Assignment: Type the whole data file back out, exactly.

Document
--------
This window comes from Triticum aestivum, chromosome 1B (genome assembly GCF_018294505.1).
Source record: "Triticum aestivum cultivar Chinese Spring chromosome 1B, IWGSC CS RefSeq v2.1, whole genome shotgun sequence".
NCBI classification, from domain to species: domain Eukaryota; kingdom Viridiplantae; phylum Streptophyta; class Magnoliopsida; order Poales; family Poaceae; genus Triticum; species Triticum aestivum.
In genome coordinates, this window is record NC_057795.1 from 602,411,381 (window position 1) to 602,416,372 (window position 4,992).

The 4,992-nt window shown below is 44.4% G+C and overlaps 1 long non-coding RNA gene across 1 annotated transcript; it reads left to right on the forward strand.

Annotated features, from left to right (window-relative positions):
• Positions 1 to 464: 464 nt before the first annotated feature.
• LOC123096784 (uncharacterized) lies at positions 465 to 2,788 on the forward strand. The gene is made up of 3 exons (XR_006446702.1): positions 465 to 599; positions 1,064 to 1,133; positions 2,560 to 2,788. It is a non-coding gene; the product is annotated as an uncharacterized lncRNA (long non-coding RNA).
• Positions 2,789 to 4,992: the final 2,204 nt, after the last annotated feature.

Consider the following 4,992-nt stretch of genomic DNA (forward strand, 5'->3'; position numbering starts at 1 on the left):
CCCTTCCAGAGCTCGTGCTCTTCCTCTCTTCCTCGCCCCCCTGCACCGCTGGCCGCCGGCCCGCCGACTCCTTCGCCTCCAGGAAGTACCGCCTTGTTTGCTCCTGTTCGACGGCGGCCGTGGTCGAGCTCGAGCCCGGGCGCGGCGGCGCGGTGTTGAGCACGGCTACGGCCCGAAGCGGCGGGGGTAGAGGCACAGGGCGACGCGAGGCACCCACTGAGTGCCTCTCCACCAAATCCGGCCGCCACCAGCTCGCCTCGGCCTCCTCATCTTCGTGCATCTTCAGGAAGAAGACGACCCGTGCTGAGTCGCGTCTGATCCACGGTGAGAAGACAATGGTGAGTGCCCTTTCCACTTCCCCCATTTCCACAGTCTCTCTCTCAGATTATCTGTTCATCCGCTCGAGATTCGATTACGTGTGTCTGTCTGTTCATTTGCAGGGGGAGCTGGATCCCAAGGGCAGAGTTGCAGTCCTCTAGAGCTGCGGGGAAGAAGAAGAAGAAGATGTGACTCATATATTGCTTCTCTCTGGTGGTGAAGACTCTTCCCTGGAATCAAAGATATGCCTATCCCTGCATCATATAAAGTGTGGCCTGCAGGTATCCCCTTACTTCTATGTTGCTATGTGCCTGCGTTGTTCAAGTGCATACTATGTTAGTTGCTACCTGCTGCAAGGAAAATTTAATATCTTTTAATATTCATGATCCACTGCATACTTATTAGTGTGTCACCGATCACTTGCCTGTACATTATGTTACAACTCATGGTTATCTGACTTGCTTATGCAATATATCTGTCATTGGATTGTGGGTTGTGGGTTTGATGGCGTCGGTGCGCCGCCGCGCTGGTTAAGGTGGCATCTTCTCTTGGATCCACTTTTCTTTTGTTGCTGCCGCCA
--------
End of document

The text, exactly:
This window comes from Triticum aestivum, chromosome 1B (genome assembly GCF_018294505.1).
Source record: "Triticum aestivum cultivar Chinese Spring chromosome 1B, IWGSC CS RefSeq v2.1, whole genome shotgun sequence".
NCBI classification, from domain to species: domain Eukaryota; kingdom Viridiplantae; phylum Streptophyta; class Magnoliopsida; order Poales; family Poaceae; genus Triticum; species Triticum aestivum.
In genome coordinates, this window is record NC_057795.1 from 602,411,381 (window position 1) to 602,416,372 (window position 4,992).

The 4,992-nt window shown below is 44.4% G+C and overlaps 1 long non-coding RNA gene across 1 annotated transcript; it reads left to right on the forward strand.

Annotated features, from left to right (window-relative positions):
• Positions 1 to 464: 464 nt before the first annotated feature.
• LOC123096784 (uncharacterized) lies at positions 465 to 2,788 on the forward strand. The gene is made up of 3 exons (XR_006446702.1): positions 465 to 599; positions 1,064 to 1,133; positions 2,560 to 2,788. It is a non-coding gene; the product is annotated as an uncharacterized lncRNA (long non-coding RNA).
• Positions 2,789 to 4,992: the final 2,204 nt, after the last annotated feature.

Consider the following 4,992-nt stretch of genomic DNA (forward strand, 5'->3'; position numbering starts at 1 on the left):
CCCTTCCAGAGCTCGTGCTCTTCCTCTCTTCCTCGCCCCCCTGCACCGCTGGCCGCCGGCCCGCCGACTCCTTCGCCTCCAGGAAGTACCGCCTTGTTTGCTCCTGTTCGACGGCGGCCGTGGTCGAGCTCGAGCCCGGGCGCGGCGGCGCGGTGTTGAGCACGGCTACGGCCCGAAGCGGCGGGGGTAGAGGCACAGGGCGACGCGAGGCACCCACTGAGTGCCTCTCCACCAAATCCGGCCGCCACCAGCTCGCCTCGGCCTCCTCATCTTCGTGCATCTTCAGGAAGAAGACGACCCGTGCTGAGTCGCGTCTGATCCACGGTGAGAAGACAATGGTGAGTGCCCTTTCCACTTCCCCCATTTCCACAGTCTCTCTCTCAGATTATCTGTTCATCCGCTCGAGATTCGATTACGTGTGTCTGTCTGTTCATTTGCAGGGGGAGCTGGATCCCAAGGGCAGAGTTGCAGTCCTCTAGAGCTGCGGGGAAGAAGAAGAAGAAGATGTGACTCATATATTGCTTCTCTCTGGTGGTGAAGACTCTTCCCTGGAATCAAAGATATGCCTATCCCTGCATCATATAAAGTGTGGCCTGCAGGTATCCCCTTACTTCTATGTTGCTATGTGCCTGCGTTGTTCAAGTGCATACTATGTTAGTTGCTACCTGCTGCAAGGAAAATTTAATATCTTTTAATATTCATGATCCACTGCATACTTATTAGTGTGTCACCGATCACTTGCCTGTACATTATGTTACAACTCATGGTTATCTGACTTGCTTATGCAATATATCTGTCATTGGATTGTGGGTTGTGGGTTTGATGGCGTCGGTGCGCCGCCGCGCTGGTTAAGGTGGCATCTTCTCTTGGATCCACTTTTCTTTTGTTGCTGCCGCCA